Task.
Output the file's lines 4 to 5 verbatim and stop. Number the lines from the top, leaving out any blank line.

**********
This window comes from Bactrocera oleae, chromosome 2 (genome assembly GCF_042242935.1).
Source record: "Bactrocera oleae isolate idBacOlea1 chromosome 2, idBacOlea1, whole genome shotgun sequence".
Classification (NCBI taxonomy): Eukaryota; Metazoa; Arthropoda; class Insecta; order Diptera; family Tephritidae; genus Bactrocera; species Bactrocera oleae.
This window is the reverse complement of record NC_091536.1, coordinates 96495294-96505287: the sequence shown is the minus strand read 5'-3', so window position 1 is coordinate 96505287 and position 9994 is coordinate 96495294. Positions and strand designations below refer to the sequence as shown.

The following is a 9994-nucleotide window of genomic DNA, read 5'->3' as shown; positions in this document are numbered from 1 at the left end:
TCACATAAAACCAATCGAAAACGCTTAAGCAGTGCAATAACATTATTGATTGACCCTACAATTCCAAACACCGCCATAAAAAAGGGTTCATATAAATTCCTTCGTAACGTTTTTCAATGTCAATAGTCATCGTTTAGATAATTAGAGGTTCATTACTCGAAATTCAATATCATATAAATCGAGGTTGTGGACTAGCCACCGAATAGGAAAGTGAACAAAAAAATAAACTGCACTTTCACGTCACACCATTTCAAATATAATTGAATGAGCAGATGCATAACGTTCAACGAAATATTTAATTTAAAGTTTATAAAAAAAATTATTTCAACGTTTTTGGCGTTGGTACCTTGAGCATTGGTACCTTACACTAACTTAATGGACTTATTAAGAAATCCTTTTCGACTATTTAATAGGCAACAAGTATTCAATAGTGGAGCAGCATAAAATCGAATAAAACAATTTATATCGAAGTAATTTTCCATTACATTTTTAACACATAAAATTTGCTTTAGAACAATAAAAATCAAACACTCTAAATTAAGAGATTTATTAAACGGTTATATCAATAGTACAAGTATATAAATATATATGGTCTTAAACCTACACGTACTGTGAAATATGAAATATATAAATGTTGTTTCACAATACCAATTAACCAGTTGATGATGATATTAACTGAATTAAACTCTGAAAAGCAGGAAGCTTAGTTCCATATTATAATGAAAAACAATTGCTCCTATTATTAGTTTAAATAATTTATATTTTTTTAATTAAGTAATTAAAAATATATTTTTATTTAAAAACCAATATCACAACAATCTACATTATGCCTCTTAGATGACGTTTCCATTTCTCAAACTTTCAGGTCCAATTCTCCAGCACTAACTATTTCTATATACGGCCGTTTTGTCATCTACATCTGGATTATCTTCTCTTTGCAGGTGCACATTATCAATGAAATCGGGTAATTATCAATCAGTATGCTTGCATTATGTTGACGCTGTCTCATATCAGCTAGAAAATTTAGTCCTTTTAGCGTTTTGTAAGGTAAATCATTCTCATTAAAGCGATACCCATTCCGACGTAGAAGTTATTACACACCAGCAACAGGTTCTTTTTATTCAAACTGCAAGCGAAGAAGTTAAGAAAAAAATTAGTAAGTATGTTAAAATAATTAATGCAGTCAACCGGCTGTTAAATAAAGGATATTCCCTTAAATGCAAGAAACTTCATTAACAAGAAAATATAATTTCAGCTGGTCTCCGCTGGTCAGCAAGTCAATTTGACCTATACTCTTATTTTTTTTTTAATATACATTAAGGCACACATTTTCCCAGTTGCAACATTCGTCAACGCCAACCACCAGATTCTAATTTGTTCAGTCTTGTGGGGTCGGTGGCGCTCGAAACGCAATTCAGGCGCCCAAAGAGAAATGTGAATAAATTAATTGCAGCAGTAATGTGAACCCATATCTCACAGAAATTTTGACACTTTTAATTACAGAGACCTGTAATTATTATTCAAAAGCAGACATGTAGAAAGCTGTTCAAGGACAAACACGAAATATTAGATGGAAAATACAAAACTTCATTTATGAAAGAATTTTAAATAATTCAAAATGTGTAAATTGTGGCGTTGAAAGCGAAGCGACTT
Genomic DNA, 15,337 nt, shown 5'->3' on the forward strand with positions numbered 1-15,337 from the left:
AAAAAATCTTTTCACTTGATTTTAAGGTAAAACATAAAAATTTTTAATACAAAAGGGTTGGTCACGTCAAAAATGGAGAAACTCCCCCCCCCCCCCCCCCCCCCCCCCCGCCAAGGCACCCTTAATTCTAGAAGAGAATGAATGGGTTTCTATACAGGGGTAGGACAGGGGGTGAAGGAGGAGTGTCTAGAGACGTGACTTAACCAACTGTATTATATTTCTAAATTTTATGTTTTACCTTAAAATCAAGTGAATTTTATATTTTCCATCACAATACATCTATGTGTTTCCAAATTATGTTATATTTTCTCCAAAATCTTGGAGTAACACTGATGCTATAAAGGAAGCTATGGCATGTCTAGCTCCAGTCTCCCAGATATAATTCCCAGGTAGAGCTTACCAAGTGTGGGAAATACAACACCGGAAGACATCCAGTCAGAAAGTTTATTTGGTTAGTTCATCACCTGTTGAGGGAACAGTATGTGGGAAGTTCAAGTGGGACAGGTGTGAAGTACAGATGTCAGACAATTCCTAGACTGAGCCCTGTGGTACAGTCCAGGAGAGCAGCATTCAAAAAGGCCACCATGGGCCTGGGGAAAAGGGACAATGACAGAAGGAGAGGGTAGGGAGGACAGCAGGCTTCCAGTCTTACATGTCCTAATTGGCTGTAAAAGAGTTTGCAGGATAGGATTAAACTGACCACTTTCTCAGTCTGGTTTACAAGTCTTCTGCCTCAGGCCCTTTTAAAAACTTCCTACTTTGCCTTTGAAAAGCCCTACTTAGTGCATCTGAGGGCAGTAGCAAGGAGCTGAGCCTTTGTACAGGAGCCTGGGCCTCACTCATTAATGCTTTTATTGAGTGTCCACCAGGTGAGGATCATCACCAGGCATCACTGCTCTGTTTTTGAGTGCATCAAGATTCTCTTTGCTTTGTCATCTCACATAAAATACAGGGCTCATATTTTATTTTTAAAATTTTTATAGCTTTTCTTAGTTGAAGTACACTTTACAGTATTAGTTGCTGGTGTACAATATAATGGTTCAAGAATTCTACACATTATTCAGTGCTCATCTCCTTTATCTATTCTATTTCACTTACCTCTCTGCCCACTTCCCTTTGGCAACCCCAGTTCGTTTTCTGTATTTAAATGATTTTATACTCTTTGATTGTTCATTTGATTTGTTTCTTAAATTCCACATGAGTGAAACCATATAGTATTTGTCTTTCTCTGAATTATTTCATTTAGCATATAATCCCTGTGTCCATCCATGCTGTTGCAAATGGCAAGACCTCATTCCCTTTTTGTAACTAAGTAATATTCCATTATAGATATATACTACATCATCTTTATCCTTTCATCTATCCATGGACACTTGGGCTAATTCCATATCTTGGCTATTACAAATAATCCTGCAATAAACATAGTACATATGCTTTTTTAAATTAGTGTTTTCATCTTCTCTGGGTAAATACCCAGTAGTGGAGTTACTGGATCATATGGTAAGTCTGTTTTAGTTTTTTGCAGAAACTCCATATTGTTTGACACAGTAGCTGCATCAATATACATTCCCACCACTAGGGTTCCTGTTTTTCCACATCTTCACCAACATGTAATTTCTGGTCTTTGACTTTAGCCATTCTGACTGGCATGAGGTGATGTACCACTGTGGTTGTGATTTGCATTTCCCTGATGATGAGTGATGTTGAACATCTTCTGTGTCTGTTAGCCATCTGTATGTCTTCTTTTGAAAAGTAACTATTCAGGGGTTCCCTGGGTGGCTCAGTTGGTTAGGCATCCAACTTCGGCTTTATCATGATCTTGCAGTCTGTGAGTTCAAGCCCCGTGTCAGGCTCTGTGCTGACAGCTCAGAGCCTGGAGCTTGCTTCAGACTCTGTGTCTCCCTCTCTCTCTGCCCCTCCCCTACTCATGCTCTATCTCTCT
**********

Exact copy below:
This window is the reverse complement of record NC_091536.1, coordinates 96495294-96505287: the sequence shown is the minus strand read 5'-3', so window position 1 is coordinate 96505287 and position 9994 is coordinate 96495294. Positions and strand designations below refer to the sequence as shown.

The following is a 9994-nucleotide window of genomic DNA, read 5'->3' as shown; positions in this document are numbered from 1 at the left end: